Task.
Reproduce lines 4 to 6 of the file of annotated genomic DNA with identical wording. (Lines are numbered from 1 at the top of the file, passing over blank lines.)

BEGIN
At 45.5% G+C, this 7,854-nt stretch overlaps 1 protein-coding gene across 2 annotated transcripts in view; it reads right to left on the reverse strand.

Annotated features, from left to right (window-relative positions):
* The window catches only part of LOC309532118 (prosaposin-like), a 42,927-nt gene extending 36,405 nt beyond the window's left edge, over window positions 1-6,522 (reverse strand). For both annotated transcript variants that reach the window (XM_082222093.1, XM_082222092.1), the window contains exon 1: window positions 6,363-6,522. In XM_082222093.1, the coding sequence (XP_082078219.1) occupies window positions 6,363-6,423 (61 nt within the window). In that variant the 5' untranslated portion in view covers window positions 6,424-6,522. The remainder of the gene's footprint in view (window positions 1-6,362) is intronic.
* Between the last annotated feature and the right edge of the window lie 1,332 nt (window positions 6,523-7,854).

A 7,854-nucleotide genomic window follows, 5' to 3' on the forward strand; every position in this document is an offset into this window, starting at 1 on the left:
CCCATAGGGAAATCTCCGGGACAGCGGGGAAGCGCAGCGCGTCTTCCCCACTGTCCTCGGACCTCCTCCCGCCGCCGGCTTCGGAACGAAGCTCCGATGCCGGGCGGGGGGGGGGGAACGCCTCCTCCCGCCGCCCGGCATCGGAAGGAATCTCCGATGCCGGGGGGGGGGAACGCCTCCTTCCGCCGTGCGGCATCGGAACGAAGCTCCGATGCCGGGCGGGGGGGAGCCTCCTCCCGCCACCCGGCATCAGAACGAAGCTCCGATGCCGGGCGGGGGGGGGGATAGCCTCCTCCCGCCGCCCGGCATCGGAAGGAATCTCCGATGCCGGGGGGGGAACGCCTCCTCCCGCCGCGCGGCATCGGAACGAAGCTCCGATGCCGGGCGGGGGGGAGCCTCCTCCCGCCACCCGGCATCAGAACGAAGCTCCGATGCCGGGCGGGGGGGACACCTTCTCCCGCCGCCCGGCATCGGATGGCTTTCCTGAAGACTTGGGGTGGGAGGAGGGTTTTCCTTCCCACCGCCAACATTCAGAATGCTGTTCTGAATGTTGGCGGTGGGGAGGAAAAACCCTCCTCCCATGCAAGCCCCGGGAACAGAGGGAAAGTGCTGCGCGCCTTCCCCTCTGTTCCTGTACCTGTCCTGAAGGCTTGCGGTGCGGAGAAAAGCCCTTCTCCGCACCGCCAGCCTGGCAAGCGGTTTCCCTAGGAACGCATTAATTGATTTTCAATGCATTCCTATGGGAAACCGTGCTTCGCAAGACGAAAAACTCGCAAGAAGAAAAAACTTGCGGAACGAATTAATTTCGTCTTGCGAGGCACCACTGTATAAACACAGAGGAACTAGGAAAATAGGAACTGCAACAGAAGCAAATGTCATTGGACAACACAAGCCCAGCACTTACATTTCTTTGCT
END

* Between the last annotated feature and the right edge of the window lie 1,332 nt (window positions 6,523-7,854).

A 7,854-nucleotide genomic window follows, 5' to 3' on the forward strand; every position in this document is an offset into this window, starting at 1 on the left:
CCCATAGGGAAATCTCCGGGACAGCGGGGAAGCGCAGCGCGTCTTCCCCACTGTCCTCGGACCTCCTCCCGCCGCCGGCTTCGGAACGAAGCTCCGATGCCGGGCGGGGGGGGGGGAACGCCTCCTCCCGCCGCCCGGCATCGGAAGGAATCTCCGATGCCGGGGGGGGGGAACGCCTCCTTCCGCCGTGCGGCATCGGAACGAAGCTCCGATGCCGGGCGGGGGGGAGCCTCCTCCCGCCACCCGGCATCAGAACGAAGCTCCGATGCCGGGCGGGGGGGGGGATAGCCTCCTCCCGCCGCCCGGCATCGGAAGGAATCTCCGATGCCGGGGGGGGAACGCCTCCTCCCGCCGCGCGGCATCGGAACGAAGCTCCGATGCCGGGCGGGGGGGAGCCTCCTCCCGCCACCCGGCATCAGAACGAAGCTCCGATGCCGGGCGGGGGGGACACCTTCTCCCGCCGCCCGGCATCGGATGGCTTTCCTGAAGACTTGGGGTGGGAGGAGGGTTTTCCTTCCCACCGCCAACATTCAGAATGCTGTTCTGAATGTTGGCGGTGGGGAGGAAAAACCCTCCTCCCATGCAAGCCCCGGGAACAGAGGGAAAGTGCTGCGCGCCTTCCCCTCTGTTCCTGTACCTGTCCTGAAGGCTTGCGGTGCGGAGAAAAGCCCTTCTCCGCACCGCCAGCCTGGCAAGCGGTTTCCCTAGGAACGCATTAATTGATTTTCAATGCATTCCTATGGGAAACCGTGCTTCGCAAGACGAAAAACTCGCAAGAAGAAAAAACTTGCGGAACGAATTAATTTCGTCTTGCGAGGCACCACTGTATAAACACAGAGGAACTAGGAAAATAGGAACTGCAACAGAAGCAAATGTCATTGGACAACACAAGCCCAGCACTTACATTTCTTTGCT